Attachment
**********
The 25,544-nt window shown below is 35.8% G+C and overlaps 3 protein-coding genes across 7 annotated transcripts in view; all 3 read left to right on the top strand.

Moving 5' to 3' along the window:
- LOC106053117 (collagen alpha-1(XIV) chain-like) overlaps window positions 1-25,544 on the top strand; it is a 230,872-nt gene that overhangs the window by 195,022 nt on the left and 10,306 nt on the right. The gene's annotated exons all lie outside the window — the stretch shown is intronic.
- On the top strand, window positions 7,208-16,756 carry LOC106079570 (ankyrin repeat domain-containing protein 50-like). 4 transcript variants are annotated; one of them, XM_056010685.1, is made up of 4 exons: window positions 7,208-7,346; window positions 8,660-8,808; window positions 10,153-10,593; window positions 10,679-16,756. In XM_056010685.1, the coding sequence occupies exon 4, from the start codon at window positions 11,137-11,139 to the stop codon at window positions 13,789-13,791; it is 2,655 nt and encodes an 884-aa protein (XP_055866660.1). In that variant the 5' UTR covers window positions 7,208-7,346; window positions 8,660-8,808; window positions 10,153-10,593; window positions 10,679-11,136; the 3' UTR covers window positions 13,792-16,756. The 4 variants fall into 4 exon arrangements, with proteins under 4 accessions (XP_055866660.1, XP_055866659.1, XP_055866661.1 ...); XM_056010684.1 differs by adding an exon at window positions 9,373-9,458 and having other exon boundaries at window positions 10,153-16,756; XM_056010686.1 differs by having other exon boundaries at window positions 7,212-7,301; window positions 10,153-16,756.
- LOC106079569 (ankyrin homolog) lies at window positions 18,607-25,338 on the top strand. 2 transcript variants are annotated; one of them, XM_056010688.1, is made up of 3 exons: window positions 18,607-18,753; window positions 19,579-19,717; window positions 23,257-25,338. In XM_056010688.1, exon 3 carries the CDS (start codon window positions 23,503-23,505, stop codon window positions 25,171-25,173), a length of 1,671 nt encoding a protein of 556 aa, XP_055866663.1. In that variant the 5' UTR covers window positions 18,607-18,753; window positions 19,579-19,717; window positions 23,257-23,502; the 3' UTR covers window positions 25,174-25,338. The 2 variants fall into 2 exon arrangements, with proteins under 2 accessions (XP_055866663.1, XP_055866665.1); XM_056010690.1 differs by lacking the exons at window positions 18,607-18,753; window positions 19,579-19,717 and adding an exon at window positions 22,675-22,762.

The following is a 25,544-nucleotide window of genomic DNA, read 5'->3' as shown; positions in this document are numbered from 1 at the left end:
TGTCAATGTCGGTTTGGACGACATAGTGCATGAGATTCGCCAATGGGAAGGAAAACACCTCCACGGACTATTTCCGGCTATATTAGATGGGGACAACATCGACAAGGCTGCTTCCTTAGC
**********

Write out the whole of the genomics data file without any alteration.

The 25,544-nt window shown below is 35.8% G+C and overlaps 3 protein-coding genes across 7 annotated transcripts in view; all 3 read left to right on the top strand.

Moving 5' to 3' along the window:
- LOC106053117 (collagen alpha-1(XIV) chain-like) overlaps window positions 1-25,544 on the top strand; it is a 230,872-nt gene that overhangs the window by 195,022 nt on the left and 10,306 nt on the right. The gene's annotated exons all lie outside the window — the stretch shown is intronic.
- On the top strand, window positions 7,208-16,756 carry LOC106079570 (ankyrin repeat domain-containing protein 50-like). 4 transcript variants are annotated; one of them, XM_056010685.1, is made up of 4 exons: window positions 7,208-7,346; window positions 8,660-8,808; window positions 10,153-10,593; window positions 10,679-16,756. In XM_056010685.1, the coding sequence occupies exon 4, from the start codon at window positions 11,137-11,139 to the stop codon at window positions 13,789-13,791; it is 2,655 nt and encodes an 884-aa protein (XP_055866660.1). In that variant the 5' UTR covers window positions 7,208-7,346; window positions 8,660-8,808; window positions 10,153-10,593; window positions 10,679-11,136; the 3' UTR covers window positions 13,792-16,756. The 4 variants fall into 4 exon arrangements, with proteins under 4 accessions (XP_055866660.1, XP_055866659.1, XP_055866661.1 ...); XM_056010684.1 differs by adding an exon at window positions 9,373-9,458 and having other exon boundaries at window positions 10,153-16,756; XM_056010686.1 differs by having other exon boundaries at window positions 7,212-7,301; window positions 10,153-16,756.
- LOC106079569 (ankyrin homolog) lies at window positions 18,607-25,338 on the top strand. 2 transcript variants are annotated; one of them, XM_056010688.1, is made up of 3 exons: window positions 18,607-18,753; window positions 19,579-19,717; window positions 23,257-25,338. In XM_056010688.1, exon 3 carries the CDS (start codon window positions 23,503-23,505, stop codon window positions 25,171-25,173), a length of 1,671 nt encoding a protein of 556 aa, XP_055866663.1. In that variant the 5' UTR covers window positions 18,607-18,753; window positions 19,579-19,717; window positions 23,257-23,502; the 3' UTR covers window positions 25,174-25,338. The 2 variants fall into 2 exon arrangements, with proteins under 2 accessions (XP_055866663.1, XP_055866665.1); XM_056010690.1 differs by lacking the exons at window positions 18,607-18,753; window positions 19,579-19,717 and adding an exon at window positions 22,675-22,762.

The following is a 25,544-nucleotide window of genomic DNA, read 5'->3' as shown; positions in this document are numbered from 1 at the left end:
TGTCAATGTCGGTTTGGACGACATAGTGCATGAGATTCGCCAATGGGAAGGAAAACACCTCCACGGACTATTTCCGGCTATATTAGATGGGGACAACATCGACAAGGCTGCTTCCTTAGC